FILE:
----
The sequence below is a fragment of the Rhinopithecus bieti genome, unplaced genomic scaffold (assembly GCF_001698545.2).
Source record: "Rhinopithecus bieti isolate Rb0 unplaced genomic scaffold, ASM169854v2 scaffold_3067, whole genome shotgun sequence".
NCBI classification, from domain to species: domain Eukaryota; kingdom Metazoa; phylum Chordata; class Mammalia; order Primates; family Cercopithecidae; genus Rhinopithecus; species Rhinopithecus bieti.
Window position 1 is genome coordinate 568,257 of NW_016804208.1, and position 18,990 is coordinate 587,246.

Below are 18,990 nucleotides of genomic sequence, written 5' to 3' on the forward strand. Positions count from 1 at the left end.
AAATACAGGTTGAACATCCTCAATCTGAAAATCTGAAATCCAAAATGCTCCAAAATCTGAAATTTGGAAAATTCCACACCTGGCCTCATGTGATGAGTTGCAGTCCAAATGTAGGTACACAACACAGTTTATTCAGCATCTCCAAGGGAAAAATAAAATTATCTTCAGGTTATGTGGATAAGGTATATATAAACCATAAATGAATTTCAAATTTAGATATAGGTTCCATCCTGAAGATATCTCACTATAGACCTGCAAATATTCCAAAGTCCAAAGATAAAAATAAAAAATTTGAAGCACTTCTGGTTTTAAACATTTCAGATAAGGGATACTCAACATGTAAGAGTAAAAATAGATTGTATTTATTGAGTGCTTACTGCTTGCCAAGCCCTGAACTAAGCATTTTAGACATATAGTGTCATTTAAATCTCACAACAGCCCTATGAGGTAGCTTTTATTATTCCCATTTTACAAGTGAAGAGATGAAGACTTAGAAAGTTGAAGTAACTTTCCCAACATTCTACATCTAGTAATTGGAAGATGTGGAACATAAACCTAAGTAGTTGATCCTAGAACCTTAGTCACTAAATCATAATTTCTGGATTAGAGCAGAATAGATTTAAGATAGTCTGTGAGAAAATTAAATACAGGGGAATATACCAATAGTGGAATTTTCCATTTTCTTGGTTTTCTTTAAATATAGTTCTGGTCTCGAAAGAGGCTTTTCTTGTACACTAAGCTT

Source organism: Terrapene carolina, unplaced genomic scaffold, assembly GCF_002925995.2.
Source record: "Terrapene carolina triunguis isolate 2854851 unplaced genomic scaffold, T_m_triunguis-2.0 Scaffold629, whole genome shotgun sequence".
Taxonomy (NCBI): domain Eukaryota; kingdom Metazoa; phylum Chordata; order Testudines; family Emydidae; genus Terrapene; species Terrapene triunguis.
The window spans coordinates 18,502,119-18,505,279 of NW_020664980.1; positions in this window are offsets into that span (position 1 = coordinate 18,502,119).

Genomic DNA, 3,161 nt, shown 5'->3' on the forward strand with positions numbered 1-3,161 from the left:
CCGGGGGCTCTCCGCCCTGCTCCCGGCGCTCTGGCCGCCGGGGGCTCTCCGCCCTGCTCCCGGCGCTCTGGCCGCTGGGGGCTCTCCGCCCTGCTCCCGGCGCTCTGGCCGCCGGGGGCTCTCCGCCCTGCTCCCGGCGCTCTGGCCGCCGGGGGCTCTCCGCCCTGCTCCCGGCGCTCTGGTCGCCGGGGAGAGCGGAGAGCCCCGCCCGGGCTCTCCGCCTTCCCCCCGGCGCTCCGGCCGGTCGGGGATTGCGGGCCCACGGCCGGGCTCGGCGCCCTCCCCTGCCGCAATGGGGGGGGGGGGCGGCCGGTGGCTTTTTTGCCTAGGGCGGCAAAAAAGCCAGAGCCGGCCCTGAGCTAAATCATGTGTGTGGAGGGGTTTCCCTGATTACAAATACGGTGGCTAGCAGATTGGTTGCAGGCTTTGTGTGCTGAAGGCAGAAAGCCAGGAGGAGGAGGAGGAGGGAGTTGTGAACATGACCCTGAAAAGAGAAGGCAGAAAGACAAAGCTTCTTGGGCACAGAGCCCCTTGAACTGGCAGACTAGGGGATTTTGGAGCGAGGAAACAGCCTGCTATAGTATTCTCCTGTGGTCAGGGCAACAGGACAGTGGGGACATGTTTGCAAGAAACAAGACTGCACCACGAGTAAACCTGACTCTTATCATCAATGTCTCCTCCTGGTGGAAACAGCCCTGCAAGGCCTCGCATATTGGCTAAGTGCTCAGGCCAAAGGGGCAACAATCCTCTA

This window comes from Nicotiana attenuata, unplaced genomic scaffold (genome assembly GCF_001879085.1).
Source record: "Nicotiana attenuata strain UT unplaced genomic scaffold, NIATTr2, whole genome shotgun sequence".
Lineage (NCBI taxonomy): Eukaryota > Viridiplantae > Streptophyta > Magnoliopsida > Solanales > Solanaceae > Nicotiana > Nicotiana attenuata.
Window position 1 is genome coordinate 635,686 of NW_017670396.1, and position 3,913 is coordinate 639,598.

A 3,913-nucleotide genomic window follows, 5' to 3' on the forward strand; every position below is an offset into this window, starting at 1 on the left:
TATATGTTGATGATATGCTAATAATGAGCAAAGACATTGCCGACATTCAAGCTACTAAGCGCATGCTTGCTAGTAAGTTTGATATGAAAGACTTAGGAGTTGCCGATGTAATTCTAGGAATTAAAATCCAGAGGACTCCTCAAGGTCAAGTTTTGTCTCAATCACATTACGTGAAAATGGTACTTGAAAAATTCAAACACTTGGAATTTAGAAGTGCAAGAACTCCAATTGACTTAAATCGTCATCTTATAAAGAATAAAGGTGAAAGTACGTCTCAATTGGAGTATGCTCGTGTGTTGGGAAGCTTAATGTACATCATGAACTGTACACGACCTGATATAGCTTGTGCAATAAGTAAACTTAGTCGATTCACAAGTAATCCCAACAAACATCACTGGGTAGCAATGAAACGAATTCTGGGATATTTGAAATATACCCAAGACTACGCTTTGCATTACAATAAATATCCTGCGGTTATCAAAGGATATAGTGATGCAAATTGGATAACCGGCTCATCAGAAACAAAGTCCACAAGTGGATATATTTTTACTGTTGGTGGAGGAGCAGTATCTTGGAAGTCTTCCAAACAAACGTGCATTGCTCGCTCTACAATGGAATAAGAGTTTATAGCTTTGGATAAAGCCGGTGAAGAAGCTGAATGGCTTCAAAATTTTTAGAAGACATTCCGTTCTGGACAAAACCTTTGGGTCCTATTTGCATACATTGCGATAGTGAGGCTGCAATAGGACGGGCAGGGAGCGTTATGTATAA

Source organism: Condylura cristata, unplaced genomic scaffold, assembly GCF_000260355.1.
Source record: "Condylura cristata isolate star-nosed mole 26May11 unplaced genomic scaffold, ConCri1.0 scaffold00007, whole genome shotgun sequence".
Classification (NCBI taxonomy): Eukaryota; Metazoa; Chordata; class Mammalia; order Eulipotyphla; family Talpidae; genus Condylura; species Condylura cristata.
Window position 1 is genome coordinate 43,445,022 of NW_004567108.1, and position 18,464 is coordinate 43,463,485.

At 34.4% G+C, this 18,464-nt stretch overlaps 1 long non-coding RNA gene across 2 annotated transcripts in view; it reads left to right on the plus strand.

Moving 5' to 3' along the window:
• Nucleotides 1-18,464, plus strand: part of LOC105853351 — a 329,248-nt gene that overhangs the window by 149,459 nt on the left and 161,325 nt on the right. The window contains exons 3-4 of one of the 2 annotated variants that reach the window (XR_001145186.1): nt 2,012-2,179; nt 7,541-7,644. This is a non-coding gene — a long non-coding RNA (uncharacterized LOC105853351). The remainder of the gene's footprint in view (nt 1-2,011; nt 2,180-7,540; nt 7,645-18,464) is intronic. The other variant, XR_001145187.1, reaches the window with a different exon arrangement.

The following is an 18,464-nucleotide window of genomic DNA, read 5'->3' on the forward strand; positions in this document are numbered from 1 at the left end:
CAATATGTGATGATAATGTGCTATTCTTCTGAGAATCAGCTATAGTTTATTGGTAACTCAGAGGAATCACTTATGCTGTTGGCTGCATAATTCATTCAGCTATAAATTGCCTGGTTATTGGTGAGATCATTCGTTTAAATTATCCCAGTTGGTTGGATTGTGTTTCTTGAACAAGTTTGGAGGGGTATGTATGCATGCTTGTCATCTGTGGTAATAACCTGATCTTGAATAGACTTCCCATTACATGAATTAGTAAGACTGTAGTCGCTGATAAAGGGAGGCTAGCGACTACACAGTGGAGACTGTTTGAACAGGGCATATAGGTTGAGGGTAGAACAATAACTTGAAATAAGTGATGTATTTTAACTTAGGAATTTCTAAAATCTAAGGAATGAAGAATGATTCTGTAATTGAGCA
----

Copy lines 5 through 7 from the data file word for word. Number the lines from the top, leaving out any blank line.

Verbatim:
Below are 18,990 nucleotides of genomic sequence, written 5' to 3' on the forward strand. Positions count from 1 at the left end.
AAATACAGGTTGAACATCCTCAATCTGAAAATCTGAAATCCAAAATGCTCCAAAATCTGAAATTTGGAAAATTCCACACCTGGCCTCATGTGATGAGTTGCAGTCCAAATGTAGGTACACAACACAGTTTATTCAGCATCTCCAAGGGAAAAATAAAATTATCTTCAGGTTATGTGGATAAGGTATATATAAACCATAAATGAATTTCAAATTTAGATATAGGTTCCATCCTGAAGATATCTCACTATAGACCTGCAAATATTCCAAAGTCCAAAGATAAAAATAAAAAATTTGAAGCACTTCTGGTTTTAAACATTTCAGATAAGGGATACTCAACATGTAAGAGTAAAAATAGATTGTATTTATTGAGTGCTTACTGCTTGCCAAGCCCTGAACTAAGCATTTTAGACATATAGTGTCATTTAAATCTCACAACAGCCCTATGAGGTAGCTTTTATTATTCCCATTTTACAAGTGAAGAGATGAAGACTTAGAAAGTTGAAGTAACTTTCCCAACATTCTACATCTAGTAATTGGAAGATGTGGAACATAAACCTAAGTAGTTGATCCTAGAACCTTAGTCACTAAATCATAATTTCTGGATTAGAGCAGAATAGATTTAAGATAGTCTGTGAGAAAATTAAATACAGGGGAATATACCAATAGTGGAATTTTCCATTTTCTTGGTTTTCTTTAAATATAGTTCTGGTCTCGAAAGAGGCTTTTCTTGTACACTAAGCTT

Source organism: Terrapene carolina, unplaced genomic scaffold, assembly GCF_002925995.2.